Modifiers appear to be less effective if the calcium sulfate hemihydrate is wetted with the dispersant before the modifier is added to the mixture. It is, therefore, preferred that the dispersant and the modifier be combined prior to mixture with the stucco. If either the modifier or the dispersant is in a liquid form, the liquid is preferably added to the process water. The other of the modifier or the dispersant is then added to the water prior to addition of the calcium sulfate hemihydrate. Only a few seconds of mixing is needed to blend the modifier and the dispersant together. If both the modifier and the dispersant are in dry form, they can be mixed together and added simultaneously with the stucco. The preferred method of combining water, dispersant, modifier and stucco is further described in U.S. Ser. No. 11/152,323, entitled “Method of Making a Gypsum Slurry with Modifiers and Dispersants”, previously incorporated by reference.
It has also been noted that the polycarboxylate dispersants and the modifiers react differently when used in different gypsum media. While not wishing to be bound by theory, the impurities present in gypsum are believed to contribute to the efficacy of both the dispersant and the modifier. Among the impurities present in stucco are salts that vary by geographical location. Many salts are known to be set accelerators or set retarders. These same salts may also change the efficacy of the polycarboxylate dispersant by affecting the degree of fluidity that can be achieved. Some preferred polycarboxylates, including the PCE211-Type Dispersants, are best utilized with a low salt stucco. Other dispersants, such as the 2641-Type Dispersants are suitable for use with high-salt stuccos.
As a result of the use of fluidity enhancing dispersants and modifiers to boost their performance, the amount of water used to fluidize the slurry can be reduced compared to slurries made without these additives. It must be understood that the stucco source, the calcining technique, the dispersant family, the charge density and the modifier all work together to produce a slurry of a given fluidity. In the laboratory, it is possible to reduce the water level close to that theoretically required to fully hydrate the calcium sulfate hemihydrate. When used in a commercial setting, process considerations may not allow water reduction to this degree.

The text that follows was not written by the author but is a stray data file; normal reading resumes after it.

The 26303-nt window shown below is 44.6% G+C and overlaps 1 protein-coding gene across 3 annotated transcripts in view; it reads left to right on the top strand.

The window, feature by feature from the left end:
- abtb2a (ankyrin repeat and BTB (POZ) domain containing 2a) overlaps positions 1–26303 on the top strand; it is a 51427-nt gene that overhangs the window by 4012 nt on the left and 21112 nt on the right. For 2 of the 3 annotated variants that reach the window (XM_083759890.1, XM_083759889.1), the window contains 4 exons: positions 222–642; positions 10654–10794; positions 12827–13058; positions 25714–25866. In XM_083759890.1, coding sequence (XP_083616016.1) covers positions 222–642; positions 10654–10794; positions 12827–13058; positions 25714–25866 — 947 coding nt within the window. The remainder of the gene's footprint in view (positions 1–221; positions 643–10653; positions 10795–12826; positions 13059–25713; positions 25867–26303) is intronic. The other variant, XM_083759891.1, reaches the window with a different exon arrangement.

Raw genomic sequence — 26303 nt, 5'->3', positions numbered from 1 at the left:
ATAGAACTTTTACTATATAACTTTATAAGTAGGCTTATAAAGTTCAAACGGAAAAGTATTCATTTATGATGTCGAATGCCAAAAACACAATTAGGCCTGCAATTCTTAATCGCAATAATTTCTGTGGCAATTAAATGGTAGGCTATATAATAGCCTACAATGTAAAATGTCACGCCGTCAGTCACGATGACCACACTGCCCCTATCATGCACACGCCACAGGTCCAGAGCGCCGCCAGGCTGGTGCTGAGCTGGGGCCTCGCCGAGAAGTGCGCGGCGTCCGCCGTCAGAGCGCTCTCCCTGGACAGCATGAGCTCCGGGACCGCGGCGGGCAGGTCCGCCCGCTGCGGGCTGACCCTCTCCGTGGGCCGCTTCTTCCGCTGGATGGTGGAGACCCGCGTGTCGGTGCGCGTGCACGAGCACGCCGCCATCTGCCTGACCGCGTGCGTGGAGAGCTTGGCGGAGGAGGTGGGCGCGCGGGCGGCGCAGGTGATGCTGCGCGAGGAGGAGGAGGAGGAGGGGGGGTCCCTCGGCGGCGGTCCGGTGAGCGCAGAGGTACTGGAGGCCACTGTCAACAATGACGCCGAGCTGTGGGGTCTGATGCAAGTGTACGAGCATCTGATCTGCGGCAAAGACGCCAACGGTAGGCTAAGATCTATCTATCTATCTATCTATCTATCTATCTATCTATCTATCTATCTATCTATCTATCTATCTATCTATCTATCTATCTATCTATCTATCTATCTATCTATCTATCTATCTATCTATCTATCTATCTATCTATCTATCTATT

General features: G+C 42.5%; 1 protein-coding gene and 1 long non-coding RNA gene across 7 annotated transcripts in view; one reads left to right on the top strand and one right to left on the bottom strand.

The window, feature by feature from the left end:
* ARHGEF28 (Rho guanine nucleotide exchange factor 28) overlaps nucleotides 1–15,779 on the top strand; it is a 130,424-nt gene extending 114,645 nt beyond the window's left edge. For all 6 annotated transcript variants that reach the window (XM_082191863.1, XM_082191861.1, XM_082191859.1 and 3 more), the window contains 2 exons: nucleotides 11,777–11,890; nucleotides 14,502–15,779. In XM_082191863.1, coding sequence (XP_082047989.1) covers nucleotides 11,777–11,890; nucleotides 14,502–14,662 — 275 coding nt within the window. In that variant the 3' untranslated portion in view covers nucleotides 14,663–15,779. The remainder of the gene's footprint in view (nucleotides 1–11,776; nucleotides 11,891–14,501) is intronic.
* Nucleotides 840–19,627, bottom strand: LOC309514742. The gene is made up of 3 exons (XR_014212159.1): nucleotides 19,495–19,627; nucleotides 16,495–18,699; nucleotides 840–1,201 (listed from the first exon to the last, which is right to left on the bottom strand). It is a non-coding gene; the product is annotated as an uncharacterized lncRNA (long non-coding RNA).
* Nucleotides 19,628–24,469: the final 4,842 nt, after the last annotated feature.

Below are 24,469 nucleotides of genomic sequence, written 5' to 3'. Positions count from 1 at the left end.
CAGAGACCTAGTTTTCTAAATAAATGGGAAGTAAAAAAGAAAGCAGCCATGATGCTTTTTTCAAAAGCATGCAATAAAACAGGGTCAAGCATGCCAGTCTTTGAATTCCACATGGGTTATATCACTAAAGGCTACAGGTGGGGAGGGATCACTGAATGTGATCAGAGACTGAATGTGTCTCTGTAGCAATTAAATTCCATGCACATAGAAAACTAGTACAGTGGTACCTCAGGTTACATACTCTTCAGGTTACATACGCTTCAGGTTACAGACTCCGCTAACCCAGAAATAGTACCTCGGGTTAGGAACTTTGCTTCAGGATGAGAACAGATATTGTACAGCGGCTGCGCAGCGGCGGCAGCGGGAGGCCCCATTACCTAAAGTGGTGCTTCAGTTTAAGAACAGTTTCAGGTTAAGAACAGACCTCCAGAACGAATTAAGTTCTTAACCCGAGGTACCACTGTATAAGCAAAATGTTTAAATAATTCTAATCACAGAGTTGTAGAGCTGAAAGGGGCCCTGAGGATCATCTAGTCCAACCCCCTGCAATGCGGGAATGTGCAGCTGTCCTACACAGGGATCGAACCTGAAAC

Any amount of water may be used to make the slurry of this invention as long as the slurry has sufficient fluidity for the application being considered. The amount of water varies greatly, depending on the source of the stucco, how it is calcined, the additives and the product being made. For wallboard applications, a water to stucco ratio (“WSR”) of 0.18 to about 0.8 is used, preferably from about 0.2 to about 0.5. Pourable flooring utilizes a WSR of from about 0.17 to about 0.45, preferably from 0.17 to about 0.34. Flooring compositions using this dispersant are revealed in U.S. Ser. No. 11/152,324, entitled “High Strength Flooring Compositions”, previously incorporated by reference, that utilize water to stucco ratios less than 0.3. Castable products utilize a WSR from about 0.1 to about 0.3, preferably from about 0.16 to about 0.25. In the laboratory, water to stucco ratios of less than 0.1 are attainable, however, commercially, the water to stucco ratio is typically from 0.5 to 0.7. Generally, water to stucco ratios of about 0.2 to about 0.6 are preferred. The amount of water can be diminished compared to other slurries, resulting in fuel savings and higher product strength.